First thing's first, you need to set up the mortar. It comes in two pieces: the business end, and the baseplate. They are extremely heavy (the M252 81mm Mortar system weights 91lbs total!) and as a result are carried by a pair. The first member of the team sets the baseplate down while the second quickly sets up the mortar tube on the baseplate. Then aiming sticks are placed where the optical sight is currently set towards. Once this is done, the mortar is ready to be aimed and fired.

The mortar itself isn't the only thing that requires preparation however. The mortars themselves have to be prepped with charges (the number of charges is how you control the force with which the round is fired and therefor the path the round takes and the time it takes to hit the target, keeping in mind the range to the target and any obstructions such as mountainous terrain between you and the target that the round will have to clear. As well as the number of charges, you also have several options, depending on the rounds you are using, on how the round will act upon impact. Some rounds can be set to airburst, or delay their detonation after impact; while others operate on a timer (such as illumination rounds, which are basically really bright flares). All of this prep work would, in an ideal situation, be done by the "ammo guy." No, there isn't really a fancy position title. He's just the Ammo Guy.

While the Ammo Guy is prepping rounds, the other members of the team are getting grid references and fire missions from elements in the field. When they receive orders for a fire mission, they will be given a target (either a grid coordinate, hopefully 10 digit, or a landmark will do the trick, or potentially adjustments from previous impacts), desired type of fire (type, quantity, and pattern of rounds), and any pertinent information (such as if the fire mission is "Danger Close" meaning friendlies are potentially within range of the coordinates).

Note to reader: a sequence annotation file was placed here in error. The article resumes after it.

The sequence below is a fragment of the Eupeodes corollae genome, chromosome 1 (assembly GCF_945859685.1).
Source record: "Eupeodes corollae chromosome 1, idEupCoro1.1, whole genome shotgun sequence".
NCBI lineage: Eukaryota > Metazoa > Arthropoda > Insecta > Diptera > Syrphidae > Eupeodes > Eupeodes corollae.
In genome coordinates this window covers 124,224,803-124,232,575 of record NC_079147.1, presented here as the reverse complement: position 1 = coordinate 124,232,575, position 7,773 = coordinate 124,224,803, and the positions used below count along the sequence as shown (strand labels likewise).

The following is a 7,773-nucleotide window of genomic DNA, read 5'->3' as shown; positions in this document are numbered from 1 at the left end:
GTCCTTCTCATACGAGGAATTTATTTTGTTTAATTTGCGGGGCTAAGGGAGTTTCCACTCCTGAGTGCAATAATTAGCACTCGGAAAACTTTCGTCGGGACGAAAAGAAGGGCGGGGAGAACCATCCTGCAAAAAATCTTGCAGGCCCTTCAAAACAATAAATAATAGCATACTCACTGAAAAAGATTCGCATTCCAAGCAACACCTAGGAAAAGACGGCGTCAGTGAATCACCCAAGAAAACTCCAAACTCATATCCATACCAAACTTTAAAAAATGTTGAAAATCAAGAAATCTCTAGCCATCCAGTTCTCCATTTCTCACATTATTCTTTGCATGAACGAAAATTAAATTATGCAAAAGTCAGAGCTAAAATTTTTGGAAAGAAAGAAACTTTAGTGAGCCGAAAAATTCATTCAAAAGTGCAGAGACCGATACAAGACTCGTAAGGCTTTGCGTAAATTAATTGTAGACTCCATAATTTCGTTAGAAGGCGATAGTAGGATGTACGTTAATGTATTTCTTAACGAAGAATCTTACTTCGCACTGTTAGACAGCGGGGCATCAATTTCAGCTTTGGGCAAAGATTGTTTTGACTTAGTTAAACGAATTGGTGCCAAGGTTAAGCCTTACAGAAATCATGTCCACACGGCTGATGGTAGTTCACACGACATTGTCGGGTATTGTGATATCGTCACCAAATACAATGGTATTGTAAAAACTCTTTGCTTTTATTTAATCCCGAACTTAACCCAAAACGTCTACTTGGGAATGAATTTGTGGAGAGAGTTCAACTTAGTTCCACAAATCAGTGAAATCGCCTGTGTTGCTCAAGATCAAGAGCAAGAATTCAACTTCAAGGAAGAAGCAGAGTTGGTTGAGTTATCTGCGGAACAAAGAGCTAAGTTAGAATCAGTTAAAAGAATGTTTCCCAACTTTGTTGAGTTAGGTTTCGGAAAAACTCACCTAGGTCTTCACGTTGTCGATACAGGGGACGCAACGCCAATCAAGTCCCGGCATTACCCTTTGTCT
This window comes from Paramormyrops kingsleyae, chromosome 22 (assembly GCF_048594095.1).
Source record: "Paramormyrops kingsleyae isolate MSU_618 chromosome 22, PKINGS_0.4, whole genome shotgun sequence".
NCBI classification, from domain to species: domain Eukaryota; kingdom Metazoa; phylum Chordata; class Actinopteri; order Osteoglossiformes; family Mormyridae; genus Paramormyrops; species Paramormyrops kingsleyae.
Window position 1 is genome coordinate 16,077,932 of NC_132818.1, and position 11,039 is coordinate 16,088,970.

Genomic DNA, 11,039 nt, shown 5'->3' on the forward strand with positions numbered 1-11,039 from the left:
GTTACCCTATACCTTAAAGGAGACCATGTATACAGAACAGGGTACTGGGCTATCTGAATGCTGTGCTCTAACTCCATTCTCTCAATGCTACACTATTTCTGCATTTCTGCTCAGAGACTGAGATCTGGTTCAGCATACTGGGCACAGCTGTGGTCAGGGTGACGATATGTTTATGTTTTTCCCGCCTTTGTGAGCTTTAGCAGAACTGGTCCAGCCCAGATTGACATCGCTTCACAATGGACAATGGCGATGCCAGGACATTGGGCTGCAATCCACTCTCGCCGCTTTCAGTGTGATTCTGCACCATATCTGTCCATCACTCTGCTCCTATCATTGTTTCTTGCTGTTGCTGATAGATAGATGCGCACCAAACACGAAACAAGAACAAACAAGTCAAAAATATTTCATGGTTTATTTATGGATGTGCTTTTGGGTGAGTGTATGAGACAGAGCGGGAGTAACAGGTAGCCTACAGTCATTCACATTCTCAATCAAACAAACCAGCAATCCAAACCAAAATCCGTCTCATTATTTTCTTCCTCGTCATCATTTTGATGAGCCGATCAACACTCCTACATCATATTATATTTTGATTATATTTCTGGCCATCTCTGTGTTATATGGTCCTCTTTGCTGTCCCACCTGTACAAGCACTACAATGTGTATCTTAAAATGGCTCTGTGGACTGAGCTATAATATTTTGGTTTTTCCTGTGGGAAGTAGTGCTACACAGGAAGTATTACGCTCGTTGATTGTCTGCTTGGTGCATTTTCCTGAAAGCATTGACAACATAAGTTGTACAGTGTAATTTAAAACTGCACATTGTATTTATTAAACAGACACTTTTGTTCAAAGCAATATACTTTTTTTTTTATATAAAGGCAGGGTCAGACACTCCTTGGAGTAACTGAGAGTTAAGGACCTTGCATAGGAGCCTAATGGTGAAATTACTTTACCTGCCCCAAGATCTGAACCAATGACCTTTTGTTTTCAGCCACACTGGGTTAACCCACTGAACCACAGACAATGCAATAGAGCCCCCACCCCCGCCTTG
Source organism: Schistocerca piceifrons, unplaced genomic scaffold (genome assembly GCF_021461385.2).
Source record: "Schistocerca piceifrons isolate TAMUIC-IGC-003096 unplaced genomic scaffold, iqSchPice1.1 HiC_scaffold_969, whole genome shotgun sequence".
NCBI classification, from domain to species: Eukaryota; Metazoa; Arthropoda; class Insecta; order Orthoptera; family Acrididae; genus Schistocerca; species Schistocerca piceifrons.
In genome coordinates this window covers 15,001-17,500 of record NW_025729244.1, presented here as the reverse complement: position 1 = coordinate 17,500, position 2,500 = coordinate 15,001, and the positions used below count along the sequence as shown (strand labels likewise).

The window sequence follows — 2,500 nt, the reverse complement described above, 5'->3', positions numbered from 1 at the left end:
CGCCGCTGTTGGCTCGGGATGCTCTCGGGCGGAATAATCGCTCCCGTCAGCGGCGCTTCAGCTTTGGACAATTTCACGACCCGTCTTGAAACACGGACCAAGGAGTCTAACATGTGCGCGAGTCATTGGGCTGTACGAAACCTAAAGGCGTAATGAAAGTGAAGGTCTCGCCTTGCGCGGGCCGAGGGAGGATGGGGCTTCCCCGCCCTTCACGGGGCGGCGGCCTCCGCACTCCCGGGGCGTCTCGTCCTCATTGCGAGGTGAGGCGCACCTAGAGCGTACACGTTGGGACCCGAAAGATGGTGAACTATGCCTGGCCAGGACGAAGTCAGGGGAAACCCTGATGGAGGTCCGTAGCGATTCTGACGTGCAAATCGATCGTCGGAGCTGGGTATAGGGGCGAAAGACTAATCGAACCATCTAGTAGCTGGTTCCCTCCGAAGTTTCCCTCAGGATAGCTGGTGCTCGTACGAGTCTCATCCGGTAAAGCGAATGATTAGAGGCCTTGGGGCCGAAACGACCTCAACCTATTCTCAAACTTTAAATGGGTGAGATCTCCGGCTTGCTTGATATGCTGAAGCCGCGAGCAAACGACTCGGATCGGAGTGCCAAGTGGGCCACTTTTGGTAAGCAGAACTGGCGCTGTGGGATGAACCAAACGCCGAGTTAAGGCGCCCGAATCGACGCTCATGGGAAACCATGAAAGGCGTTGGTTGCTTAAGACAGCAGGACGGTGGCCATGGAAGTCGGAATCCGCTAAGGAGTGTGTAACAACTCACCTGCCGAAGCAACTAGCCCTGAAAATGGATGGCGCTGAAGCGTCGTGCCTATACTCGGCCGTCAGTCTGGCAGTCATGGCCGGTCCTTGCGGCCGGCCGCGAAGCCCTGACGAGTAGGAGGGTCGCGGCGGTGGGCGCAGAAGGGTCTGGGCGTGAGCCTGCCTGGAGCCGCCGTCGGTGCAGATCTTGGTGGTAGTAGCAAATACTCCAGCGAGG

Using this data, the mortar team will measure the range to target, bearing (in mil radians) to the target and of the barrel, and get to work aiming the mortar tube. The mortar has a small adjustable sight attached to the tube that can be rotated to adjust for the difference of the bearing of the barrel (where it's pointed) and the bearing of the target (where the barrel NEEDS to be pointed). At this point, the sights are adjusted and all that is needed is to rotate the barrel until the sights once again line up with the target. With proper bearings however, you only have half of the picture. Yup, there's still more to do. The elevation of the barrel needs to be set so you don't shoot right past the target. Elevation is calculated based on two things: the range to the target and the number of charges on the round being fired. Then, a level is set to that elevation and the angle of the tube is adjusted until the level is, well, level again.

The mortar is aimed, the rounds prepped, and all that is left for the loader to load the rounds into the mortar and the gunner to fire the mortar. They work in tandem so that they can maintain a high rate of fire. If it takes 20 seconds between rounds, the targets may have time to scramble and avoid further casualties, which would be a waste of rounds and very much unappreciated by the guys that may be depending on an effective fire mission to get out in once piece.

So as you now hopefully know, ACE2 is a hell of an overhaul. It brings a whole new level of depth and realism to ArmA II's equipment and operations. It requires a whole new play style, and it's really really awesome. It seems silly, but having to cower behind a wall to avoid shrapnel from indirect fire or having to march to a destination instead of sprint there really enhances the experience of playing ArmA.